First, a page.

On Tuesday, the NCAA hit the warning siren. In a release, it announced that the men's basketball committee chair Ron Wellman would sit down for a conference call to discuss new NCAA tournament bracketing principles adopted by the organization at its July meetings. For bracket nerds such as myself, this was exciting. The committee's guidelines for building the bracket are always evolving, and rarely is one so important -- so of interest to the casual fan -- that it necessitates a media availability in the middle of the summer. If Wellman was getting on the phone, something big was bound to go down.
Naturally, the real news was anything but.
On Thursday afternoon, the men's basketball committee announced a totally minor, uncontroversial, long-discussed process change, one ESPN.com's Andy Katz has covered in detail for almost a year. Beginning this season:
This means that teams from the same conference that played only once during the season can now face each other as early as the third round of the championship. Subsequently, teams from the same league that met twice during the year will not potentially play each other until the regional semifinals. Also, teams from the same league that played each other three times during the course of the season cannot play until the regional championship game.
The idea, basically, is that as conferences grow into 14 and 16 team behemoths, the NCAA needs more wiggle room when it comes to avoiding conference rematches in the bracket. There are already a panoply of bracketing guidelines similar to this -- previously, the top three teams from every league had to be placed in different regions, and no two conference members could be seeded in the same region unless nine or more teams from that conference received a bid, etc. -- to the point that seeding has become more convoluted than selection. This is a minor streamline of those rules, a bit of procedural spring cleaning in the face of an evolving basketball membership.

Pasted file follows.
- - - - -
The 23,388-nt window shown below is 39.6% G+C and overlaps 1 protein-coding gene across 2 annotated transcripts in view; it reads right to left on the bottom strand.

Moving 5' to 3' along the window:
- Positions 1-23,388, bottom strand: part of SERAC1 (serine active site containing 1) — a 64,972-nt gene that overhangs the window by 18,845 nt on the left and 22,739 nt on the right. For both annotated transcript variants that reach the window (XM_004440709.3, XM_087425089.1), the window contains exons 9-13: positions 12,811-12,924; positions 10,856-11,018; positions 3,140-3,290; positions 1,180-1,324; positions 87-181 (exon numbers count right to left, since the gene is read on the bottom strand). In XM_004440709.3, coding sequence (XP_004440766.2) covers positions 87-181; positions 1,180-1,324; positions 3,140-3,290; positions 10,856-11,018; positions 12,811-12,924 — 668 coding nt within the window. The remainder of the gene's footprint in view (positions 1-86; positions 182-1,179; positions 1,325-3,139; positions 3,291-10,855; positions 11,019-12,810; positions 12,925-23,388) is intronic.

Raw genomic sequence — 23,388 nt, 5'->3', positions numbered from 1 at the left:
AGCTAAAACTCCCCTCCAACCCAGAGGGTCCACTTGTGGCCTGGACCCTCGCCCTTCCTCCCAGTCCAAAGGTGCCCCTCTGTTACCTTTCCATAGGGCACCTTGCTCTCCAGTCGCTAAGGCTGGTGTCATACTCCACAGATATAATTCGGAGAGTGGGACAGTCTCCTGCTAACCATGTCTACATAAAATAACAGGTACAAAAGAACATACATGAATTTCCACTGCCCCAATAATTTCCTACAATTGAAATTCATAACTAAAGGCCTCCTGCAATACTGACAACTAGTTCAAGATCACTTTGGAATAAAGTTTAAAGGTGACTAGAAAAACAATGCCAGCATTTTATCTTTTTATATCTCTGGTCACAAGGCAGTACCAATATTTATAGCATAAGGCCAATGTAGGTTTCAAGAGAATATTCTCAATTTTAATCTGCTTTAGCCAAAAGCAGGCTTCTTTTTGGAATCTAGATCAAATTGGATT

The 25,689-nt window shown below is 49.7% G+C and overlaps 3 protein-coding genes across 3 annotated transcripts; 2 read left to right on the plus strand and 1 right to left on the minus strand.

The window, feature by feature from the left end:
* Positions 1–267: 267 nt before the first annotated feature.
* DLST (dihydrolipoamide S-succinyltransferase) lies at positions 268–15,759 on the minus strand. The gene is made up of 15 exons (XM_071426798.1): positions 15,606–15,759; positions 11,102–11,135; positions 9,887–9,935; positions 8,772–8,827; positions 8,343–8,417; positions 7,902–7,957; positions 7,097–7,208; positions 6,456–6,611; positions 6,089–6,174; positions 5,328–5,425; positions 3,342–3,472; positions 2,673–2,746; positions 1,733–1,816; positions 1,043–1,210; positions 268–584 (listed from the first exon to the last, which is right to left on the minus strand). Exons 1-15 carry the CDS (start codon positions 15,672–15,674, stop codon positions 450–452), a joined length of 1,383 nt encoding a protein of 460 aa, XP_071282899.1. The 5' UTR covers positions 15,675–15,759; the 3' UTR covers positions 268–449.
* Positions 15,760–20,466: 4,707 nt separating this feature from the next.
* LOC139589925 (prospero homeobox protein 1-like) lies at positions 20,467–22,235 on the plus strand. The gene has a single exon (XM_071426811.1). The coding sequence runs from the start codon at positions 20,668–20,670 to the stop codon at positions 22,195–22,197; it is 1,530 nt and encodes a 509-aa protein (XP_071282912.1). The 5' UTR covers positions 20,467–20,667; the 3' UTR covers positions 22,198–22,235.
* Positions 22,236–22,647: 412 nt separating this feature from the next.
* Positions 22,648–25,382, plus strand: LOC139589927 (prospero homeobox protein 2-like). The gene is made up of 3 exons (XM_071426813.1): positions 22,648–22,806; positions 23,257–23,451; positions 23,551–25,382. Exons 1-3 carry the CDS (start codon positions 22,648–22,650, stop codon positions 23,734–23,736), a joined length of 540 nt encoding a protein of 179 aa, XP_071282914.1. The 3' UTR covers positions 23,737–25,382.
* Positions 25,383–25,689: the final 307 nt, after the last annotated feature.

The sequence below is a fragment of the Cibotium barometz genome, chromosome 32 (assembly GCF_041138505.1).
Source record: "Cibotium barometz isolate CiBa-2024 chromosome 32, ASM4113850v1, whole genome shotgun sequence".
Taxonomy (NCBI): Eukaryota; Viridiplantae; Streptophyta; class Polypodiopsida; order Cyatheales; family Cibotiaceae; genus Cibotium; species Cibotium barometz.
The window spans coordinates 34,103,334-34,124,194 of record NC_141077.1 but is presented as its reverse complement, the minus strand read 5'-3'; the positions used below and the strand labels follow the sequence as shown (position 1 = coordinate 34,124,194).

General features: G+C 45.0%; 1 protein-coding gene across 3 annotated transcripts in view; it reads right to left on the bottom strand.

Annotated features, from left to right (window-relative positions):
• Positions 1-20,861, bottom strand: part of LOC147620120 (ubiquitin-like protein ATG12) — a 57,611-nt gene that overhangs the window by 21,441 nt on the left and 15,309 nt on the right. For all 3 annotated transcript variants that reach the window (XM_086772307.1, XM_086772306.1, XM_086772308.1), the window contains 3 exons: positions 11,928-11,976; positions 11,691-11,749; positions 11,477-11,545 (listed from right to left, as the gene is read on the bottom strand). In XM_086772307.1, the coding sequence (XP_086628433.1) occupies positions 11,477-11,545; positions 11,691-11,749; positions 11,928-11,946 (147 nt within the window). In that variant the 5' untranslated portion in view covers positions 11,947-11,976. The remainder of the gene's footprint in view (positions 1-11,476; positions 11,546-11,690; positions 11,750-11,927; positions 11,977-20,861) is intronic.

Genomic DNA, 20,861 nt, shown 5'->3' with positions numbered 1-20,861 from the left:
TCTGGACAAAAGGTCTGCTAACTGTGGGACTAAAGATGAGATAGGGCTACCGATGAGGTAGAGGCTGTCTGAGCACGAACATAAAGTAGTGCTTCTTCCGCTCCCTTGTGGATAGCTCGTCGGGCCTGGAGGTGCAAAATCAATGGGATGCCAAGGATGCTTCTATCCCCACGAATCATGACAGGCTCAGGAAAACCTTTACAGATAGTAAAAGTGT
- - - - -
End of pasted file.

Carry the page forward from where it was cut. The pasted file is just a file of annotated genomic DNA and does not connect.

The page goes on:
And ... that's pretty much it. There was another, even more minor facelift to the principles of nonconference rematch considerations, but it, like the conference seeding change, is so deeply wonky it's hard to register much emotion. (For a full accounting of the new rules stuff, check out bracket godfather Joe Lunardi's take.) When you read the words "scheduled press conference" and "changes to NCAA bracketing guidelines" in late July, you naturally assume we're trending more toward "real news story" and less toward "something for basketball geeks to annoy their Twitter followers arguing about." For a minute there, I even let myself dream of a world in which the NCAA had realized the error of its RPI devotion, and was ready to present a whole new quantitative system with which it would undergird the entire process. Turns out? Not so much.
I don't want to say I'm disappointed. I am a healthy member of society with a variety of interests that bring me boundless daily joy. (What? Seriously! OK -- it's video games, mostly.) I am, however, a bit surprised. Maybe a better word for it is impressed.
For much of the NCAA tournament's rise into the billion-dollar TV behemoth it now is, the bracketing process was shrouded in confusion, if not outright secrecy. There was no interest on behalf of the organization to put its committee members in the spotlight; it wanted the process to be insular and the results judged for themselves. For those outside, this arrangement was frustrating, and over the years it led to a vast volume of misplaced anger and even belief, from many, in bracketing rules that didn't actually exist. Eventually, this coalesced into a vague collective distrust. Besides, how hard could bracketing really be?
In the past five years, the NCAA has opened up. It hasn't allowed reporters or TV cameras into "the room," as we call it, but it has embarked on an annual PR strategy designed to give media members the full empathetic shock therapy of mock bracket selection. The mock bracket is easy to, um, mock, but there's no question it has helped a lot of media members get their heads around the nuttiest of the tournament's nuts and bolts.
Wellman's announcement Thursday is probably best viewed in that context. The announcement was all wonk. No one would have been pining for a news conference in advance. But the NCAA wants you to understand how the tournament works. It wants you to understand selection and seeding. If that means discussing minute guideline changes on Aug. 1, well, at least you can't say they're not trying.